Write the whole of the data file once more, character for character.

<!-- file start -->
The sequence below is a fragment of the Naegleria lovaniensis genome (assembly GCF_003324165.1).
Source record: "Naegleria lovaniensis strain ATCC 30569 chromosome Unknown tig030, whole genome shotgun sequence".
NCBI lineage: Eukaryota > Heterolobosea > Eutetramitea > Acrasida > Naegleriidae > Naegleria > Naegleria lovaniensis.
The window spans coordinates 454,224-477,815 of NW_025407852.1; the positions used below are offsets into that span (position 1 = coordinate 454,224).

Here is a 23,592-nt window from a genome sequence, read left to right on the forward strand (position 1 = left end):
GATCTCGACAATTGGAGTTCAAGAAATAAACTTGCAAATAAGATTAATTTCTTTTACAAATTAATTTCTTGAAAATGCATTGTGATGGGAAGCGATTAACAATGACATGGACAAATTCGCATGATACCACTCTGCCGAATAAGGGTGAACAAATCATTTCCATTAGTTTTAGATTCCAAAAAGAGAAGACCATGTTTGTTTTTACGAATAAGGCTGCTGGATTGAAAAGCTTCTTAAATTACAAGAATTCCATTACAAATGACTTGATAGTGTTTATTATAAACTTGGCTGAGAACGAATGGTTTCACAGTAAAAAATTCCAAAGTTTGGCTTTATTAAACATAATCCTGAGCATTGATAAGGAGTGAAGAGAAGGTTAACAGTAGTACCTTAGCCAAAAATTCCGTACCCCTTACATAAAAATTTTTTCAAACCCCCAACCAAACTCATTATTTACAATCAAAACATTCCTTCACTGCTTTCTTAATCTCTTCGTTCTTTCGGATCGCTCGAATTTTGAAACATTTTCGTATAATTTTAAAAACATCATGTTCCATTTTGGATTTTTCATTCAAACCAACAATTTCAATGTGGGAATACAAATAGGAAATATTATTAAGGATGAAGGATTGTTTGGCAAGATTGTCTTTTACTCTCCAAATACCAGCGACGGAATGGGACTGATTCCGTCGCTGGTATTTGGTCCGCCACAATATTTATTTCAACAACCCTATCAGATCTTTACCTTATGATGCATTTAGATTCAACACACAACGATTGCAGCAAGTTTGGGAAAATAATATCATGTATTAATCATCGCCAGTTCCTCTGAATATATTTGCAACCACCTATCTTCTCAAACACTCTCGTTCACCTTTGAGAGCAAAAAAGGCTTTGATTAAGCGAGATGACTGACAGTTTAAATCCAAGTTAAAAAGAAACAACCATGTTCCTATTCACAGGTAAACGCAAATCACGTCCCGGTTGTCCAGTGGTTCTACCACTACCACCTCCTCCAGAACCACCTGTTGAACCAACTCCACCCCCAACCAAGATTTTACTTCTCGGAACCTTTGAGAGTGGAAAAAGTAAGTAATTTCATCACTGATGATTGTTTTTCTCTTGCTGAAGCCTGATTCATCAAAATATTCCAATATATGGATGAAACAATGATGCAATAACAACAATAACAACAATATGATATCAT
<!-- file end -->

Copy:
The sequence below is a fragment of the Naegleria lovaniensis genome (assembly GCF_003324165.1).
Source record: "Naegleria lovaniensis strain ATCC 30569 chromosome Unknown tig030, whole genome shotgun sequence".
NCBI lineage: Eukaryota > Heterolobosea > Eutetramitea > Acrasida > Naegleriidae > Naegleria > Naegleria lovaniensis.
The window spans coordinates 454,224-477,815 of NW_025407852.1; the positions used below are offsets into that span (position 1 = coordinate 454,224).

Here is a 23,592-nt window from a genome sequence, read left to right on the forward strand (position 1 = left end):
GATCTCGACAATTGGAGTTCAAGAAATAAACTTGCAAATAAGATTAATTTCTTTTACAAATTAATTTCTTGAAAATGCATTGTGATGGGAAGCGATTAACAATGACATGGACAAATTCGCATGATACCACTCTGCCGAATAAGGGTGAACAAATCATTTCCATTAGTTTTAGATTCCAAAAAGAGAAGACCATGTTTGTTTTTACGAATAAGGCTGCTGGATTGAAAAGCTTCTTAAATTACAAGAATTCCATTACAAATGACTTGATAGTGTTTATTATAAACTTGGCTGAGAACGAATGGTTTCACAGTAAAAAATTCCAAAGTTTGGCTTTATTAAACATAATCCTGAGCATTGATAAGGAGTGAAGAGAAGGTTAACAGTAGTACCTTAGCCAAAAATTCCGTACCCCTTACATAAAAATTTTTTCAAACCCCCAACCAAACTCATTATTTACAATCAAAACATTCCTTCACTGCTTTCTTAATCTCTTCGTTCTTTCGGATCGCTCGAATTTTGAAACATTTTCGTATAATTTTAAAAACATCATGTTCCATTTTGGATTTTTCATTCAAACCAACAATTTCAATGTGGGAATACAAATAGGAAATATTATTAAGGATGAAGGATTGTTTGGCAAGATTGTCTTTTACTCTCCAAATACCAGCGACGGAATGGGACTGATTCCGTCGCTGGTATTTGGTCCGCCACAATATTTATTTCAACAACCCTATCAGATCTTTACCTTATGATGCATTTAGATTCAACACACAACGATTGCAGCAAGTTTGGGAAAATAATATCATGTATTAATCATCGCCAGTTCCTCTGAATATATTTGCAACCACCTATCTTCTCAAACACTCTCGTTCACCTTTGAGAGCAAAAAAGGCTTTGATTAAGCGAGATGACTGACAGTTTAAATCCAAGTTAAAAAGAAACAACCATGTTCCTATTCACAGGTAAACGCAAATCACGTCCCGGTTGTCCAGTGGTTCTACCACTACCACCTCCTCCAGAACCACCTGTTGAACCAACTCCACCCCCAACCAAGATTTTACTTCTCGGAACCTTTGAGAGTGGAAAAAGTAAGTAATTTCATCACTGATGATTGTTTTTCTCTTGCTGAAGCCTGATTCATCAAAATATTCCAATATATGGATGAAACAATGATGCAATAACAACAATAACAACAATATGATATCAT